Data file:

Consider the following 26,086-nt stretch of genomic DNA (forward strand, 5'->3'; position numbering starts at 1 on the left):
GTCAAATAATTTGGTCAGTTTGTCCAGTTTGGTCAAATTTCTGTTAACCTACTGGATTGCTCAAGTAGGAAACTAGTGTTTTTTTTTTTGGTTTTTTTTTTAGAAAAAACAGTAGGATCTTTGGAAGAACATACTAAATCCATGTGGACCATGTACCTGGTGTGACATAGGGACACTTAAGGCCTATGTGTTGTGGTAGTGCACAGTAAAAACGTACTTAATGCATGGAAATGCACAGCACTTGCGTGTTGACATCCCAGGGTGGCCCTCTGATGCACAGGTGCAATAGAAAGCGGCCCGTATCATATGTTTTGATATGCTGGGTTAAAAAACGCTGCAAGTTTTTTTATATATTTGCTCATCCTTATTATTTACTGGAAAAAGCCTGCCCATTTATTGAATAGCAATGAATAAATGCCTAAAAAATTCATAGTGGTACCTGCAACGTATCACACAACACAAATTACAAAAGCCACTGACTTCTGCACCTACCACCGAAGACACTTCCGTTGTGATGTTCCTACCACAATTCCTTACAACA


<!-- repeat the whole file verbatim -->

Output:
Consider the following 26,086-nt stretch of genomic DNA (forward strand, 5'->3'; position numbering starts at 1 on the left):
GTCAAATAATTTGGTCAGTTTGTCCAGTTTGGTCAAATTTCTGTTAACCTACTGGATTGCTCAAGTAGGAAACTAGTGTTTTTTTTTTTGGTTTTTTTTTTAGAAAAAACAGTAGGATCTTTGGAAGAACATACTAAATCCATGTGGACCATGTACCTGGTGTGACATAGGGACACTTAAGGCCTATGTGTTGTGGTAGTGCACAGTAAAAACGTACTTAATGCATGGAAATGCACAGCACTTGCGTGTTGACATCCCAGGGTGGCCCTCTGATGCACAGGTGCAATAGAAAGCGGCCCGTATCATATGTTTTGATATGCTGGGTTAAAAAACGCTGCAAGTTTTTTTATATATTTGCTCATCCTTATTATTTACTGGAAAAAGCCTGCCCATTTATTGAATAGCAATGAATAAATGCCTAAAAAATTCATAGTGGTACCTGCAACGTATCACACAACACAAATTACAAAAGCCACTGACTTCTGCACCTACCACCGAAGACACTTCCGTTGTGATGTTCCTACCACAATTCCTTACAACA